Third, changing existing anti-muni network legislation is tricky. The rebel rouser in me would rather see these laws obliterated. However, opening that line of attack could lead some ALEC-inspired pocket legislators to introduce even more restrictive legislation that could make things worse. If you (and a couple of lawyers) carefully read some of these laws, you may find some room for creative use of the law to your advantage. It won’t necessarily be easy to do, but would you prefer to continue to have sucky broadband, or join the ranks of Longmont and Centennial.

Fourth, be prepared (at least in Colorado) for an electoral two-step dance. Longmont didn’t try to pass a referendum to restore local authority AND a bond measure at the same time, though technically they could have. “That’s not going to happen with the intense incumbent opposition,” states Longmont Power & Communications’ Broadband Services Manager Vince Jordan. “You need to first have an election to get your authority back. Then you do an in-depth, high visibility feasibility study that determines how to financially sustain the network. Finally, you use the strength of that study to pass a bond measure.

I’ll address these and other tactics necessary to win at the ballot box in my Nov 20 training session for Colorado communities that will be held at Centennial’s Innovation Pavilion. Read the details are here.

 

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One Response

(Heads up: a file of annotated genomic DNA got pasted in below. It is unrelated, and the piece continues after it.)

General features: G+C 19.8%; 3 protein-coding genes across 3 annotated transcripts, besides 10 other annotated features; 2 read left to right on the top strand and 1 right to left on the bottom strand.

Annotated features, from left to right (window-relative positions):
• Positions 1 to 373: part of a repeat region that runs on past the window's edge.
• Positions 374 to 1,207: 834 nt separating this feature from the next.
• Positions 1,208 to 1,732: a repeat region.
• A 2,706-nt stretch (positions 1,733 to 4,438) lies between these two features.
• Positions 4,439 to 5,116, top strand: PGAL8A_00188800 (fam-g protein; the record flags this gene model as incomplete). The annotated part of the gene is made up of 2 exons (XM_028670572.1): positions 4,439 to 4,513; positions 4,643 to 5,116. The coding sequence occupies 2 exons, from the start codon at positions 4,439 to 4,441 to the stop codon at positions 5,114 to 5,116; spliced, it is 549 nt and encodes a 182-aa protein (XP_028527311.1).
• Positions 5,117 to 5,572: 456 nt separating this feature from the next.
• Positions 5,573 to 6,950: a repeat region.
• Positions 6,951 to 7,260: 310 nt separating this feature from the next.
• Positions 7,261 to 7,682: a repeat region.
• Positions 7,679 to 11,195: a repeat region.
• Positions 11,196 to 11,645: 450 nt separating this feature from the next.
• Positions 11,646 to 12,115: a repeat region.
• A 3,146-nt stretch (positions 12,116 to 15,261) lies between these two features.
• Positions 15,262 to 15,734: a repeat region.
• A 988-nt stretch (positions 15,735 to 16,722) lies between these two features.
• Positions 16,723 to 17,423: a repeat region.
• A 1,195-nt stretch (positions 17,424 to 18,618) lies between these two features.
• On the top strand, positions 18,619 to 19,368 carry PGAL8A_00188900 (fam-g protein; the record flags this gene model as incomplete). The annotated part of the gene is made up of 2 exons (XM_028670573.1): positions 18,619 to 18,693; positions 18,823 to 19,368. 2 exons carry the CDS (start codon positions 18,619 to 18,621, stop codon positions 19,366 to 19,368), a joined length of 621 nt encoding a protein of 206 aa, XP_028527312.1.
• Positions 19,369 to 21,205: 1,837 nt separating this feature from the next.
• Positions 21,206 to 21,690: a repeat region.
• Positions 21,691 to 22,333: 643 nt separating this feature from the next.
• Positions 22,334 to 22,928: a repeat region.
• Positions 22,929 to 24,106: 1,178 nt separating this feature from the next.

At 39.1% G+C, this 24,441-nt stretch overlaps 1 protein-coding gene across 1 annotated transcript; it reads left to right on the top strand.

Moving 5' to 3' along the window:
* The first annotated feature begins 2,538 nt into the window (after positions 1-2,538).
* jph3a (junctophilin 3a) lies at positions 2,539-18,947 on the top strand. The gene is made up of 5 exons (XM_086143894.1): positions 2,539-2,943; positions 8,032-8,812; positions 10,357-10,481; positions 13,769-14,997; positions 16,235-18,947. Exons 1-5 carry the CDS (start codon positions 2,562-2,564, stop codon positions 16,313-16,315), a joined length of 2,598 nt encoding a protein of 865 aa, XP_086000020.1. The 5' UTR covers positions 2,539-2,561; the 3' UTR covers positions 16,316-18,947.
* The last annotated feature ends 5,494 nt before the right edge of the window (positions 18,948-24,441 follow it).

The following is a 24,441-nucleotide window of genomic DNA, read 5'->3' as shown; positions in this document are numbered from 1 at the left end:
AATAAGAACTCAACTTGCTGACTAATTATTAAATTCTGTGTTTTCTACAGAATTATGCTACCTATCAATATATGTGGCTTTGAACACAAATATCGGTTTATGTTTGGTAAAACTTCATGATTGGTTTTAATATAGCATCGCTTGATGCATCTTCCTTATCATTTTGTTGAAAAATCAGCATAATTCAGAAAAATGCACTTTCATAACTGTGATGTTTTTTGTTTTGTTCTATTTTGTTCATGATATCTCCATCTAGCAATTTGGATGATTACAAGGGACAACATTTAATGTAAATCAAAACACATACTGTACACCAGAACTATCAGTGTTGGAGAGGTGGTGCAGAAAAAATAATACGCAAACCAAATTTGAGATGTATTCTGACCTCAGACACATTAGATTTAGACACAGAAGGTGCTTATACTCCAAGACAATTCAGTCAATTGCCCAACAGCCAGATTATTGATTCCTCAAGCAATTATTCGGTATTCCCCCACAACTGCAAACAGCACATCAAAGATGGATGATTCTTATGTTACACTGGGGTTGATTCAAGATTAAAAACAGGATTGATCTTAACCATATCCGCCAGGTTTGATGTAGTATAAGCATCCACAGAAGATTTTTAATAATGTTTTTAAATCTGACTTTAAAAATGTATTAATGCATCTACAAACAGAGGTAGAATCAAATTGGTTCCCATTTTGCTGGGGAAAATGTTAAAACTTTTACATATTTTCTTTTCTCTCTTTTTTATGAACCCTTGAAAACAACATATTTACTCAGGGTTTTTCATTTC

1. […] .One of the more deceitful of the telco/cableco tactics to eliminate municipal-owned broadband networks is the state-legislated local referendum asking citizens to approve these projects. Mercifully, the Colorado cities of Longmont and Centennial blew the doors off that strategy, and with barely a whimper from Comcast, a lead antagonist of that state’s public network efforts .As Longmont discovered, these incumbent-engineered “referendum” laws cloaked in the illusion of democracy requires voter approval of even the intent to consider local government- or public utility-ownership of a broadband network. The sleight of hand at work here is this. City governments typically are the entity putting a measure to fund a broadband network on the ballot, but government officials are legally prevented from saying anything publicly in favor of the measure. Incumbents, on the other hand, can and have spent hundreds of thousands of dollars per election to defeat the initiative.Yesterday, both Longmont and Centennial won their referendums (by 2: 1 and 3:1 margins respectively) to control city-owned infrastructure and the means by which each city facilitates bringing better, faster broadband to constituents.Longmont’s vote was to approve a $44 million bond measure to speed up deploying broadband to every residence and business from 10 years to three. Longmont fought two battles in previous years to reclaim authority over their fiber network and sell broadband services to constituents. Comcast spent $300,000 in 2009 to defeat the first measure, and then $350,000 in 2011 to lose against a citizen’s group that spent a little over $5,000.Centennial fought its first ballot war to have local authority over its fiber assets. Well, it wasn’t much of a war, really. With a little wording change in the measure to “indirectly” facilitate broadband service delivery to constituents, a lot of the bluster was sucked out of the incumbents’ sails. The upcoming months should reveal how this indirectness will play out in the long run.Click headline to read more–  […]